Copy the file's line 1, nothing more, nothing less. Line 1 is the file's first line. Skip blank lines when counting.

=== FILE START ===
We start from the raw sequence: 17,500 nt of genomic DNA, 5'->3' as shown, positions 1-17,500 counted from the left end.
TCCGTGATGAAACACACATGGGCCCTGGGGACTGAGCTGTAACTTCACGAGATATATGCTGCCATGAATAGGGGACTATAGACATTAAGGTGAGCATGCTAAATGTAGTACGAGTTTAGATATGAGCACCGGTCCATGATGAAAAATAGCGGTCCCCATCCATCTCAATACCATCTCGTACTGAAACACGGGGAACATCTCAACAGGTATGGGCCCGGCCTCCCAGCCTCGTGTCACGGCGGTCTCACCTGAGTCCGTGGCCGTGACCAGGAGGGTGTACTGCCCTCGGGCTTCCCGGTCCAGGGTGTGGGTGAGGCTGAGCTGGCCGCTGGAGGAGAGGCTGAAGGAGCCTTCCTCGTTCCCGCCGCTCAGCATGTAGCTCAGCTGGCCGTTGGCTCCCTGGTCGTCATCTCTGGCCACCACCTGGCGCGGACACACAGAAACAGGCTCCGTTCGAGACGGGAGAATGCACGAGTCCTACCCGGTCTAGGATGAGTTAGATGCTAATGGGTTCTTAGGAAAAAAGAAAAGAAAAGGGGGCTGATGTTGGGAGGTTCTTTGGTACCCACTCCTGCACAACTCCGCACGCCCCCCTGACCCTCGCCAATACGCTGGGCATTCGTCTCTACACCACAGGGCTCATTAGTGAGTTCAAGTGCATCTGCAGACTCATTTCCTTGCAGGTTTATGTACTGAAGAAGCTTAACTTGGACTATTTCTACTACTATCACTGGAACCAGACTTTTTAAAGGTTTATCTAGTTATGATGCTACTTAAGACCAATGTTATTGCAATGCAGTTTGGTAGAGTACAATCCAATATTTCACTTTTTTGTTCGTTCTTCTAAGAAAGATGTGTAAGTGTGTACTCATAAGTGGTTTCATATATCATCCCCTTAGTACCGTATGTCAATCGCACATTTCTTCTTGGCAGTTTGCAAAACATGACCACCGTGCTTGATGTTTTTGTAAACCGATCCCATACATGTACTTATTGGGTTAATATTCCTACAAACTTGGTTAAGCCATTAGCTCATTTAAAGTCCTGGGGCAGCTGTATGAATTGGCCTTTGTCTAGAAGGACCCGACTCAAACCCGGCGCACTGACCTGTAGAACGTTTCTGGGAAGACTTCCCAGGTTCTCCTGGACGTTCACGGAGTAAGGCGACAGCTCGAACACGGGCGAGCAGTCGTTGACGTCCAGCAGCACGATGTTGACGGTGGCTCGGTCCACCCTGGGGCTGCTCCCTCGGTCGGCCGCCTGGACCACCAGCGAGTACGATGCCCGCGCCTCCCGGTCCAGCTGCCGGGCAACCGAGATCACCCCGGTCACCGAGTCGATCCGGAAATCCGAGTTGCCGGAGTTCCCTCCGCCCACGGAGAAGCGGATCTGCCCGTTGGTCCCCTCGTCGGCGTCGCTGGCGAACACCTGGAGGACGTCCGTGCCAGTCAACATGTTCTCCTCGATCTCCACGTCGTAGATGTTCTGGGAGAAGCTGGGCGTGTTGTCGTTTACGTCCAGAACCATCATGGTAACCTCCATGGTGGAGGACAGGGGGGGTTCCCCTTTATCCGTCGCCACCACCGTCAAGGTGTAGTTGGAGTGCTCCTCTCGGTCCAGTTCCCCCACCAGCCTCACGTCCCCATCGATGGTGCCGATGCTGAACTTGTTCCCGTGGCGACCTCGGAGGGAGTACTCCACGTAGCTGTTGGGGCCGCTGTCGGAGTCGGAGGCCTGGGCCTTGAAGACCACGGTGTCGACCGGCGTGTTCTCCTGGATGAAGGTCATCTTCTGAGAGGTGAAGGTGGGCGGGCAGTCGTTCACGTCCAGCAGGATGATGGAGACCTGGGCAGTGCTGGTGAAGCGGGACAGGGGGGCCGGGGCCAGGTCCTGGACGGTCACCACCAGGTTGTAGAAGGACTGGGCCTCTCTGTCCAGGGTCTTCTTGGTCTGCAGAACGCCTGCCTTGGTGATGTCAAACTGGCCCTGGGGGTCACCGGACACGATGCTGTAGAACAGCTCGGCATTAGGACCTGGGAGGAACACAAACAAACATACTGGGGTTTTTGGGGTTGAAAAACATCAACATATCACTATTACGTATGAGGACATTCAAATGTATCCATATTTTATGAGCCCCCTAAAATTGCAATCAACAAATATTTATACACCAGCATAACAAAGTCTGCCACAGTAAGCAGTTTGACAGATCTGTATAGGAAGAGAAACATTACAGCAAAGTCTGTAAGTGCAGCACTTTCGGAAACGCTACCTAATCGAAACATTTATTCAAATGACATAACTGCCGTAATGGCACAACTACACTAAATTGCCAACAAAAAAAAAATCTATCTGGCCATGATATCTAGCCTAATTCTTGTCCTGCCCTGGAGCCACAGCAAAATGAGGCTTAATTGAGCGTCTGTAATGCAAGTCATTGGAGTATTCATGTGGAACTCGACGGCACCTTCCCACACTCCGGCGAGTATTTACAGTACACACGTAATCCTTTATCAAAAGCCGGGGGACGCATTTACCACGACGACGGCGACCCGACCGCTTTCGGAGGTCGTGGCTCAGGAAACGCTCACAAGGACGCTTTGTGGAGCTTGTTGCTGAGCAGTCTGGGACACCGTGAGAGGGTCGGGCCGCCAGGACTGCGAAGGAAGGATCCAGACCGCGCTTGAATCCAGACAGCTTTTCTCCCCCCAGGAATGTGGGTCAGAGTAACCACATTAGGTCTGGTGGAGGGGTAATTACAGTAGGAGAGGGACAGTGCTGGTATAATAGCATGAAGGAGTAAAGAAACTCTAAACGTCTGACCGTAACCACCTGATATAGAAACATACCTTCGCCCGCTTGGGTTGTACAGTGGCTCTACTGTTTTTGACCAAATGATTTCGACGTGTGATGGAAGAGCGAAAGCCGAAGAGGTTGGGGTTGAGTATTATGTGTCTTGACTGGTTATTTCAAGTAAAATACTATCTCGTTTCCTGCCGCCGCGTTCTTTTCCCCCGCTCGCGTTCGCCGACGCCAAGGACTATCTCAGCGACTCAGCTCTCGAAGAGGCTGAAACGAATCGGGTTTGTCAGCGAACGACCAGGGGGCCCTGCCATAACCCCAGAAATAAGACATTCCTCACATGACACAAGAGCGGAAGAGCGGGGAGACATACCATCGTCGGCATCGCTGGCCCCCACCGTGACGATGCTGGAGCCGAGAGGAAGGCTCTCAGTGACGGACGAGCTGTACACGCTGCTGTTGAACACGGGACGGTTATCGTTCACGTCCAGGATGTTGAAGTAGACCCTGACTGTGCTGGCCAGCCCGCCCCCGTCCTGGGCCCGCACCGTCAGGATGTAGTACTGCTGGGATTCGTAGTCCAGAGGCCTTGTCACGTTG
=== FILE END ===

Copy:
We start from the raw sequence: 17,500 nt of genomic DNA, 5'->3' as shown, positions 1-17,500 counted from the left end.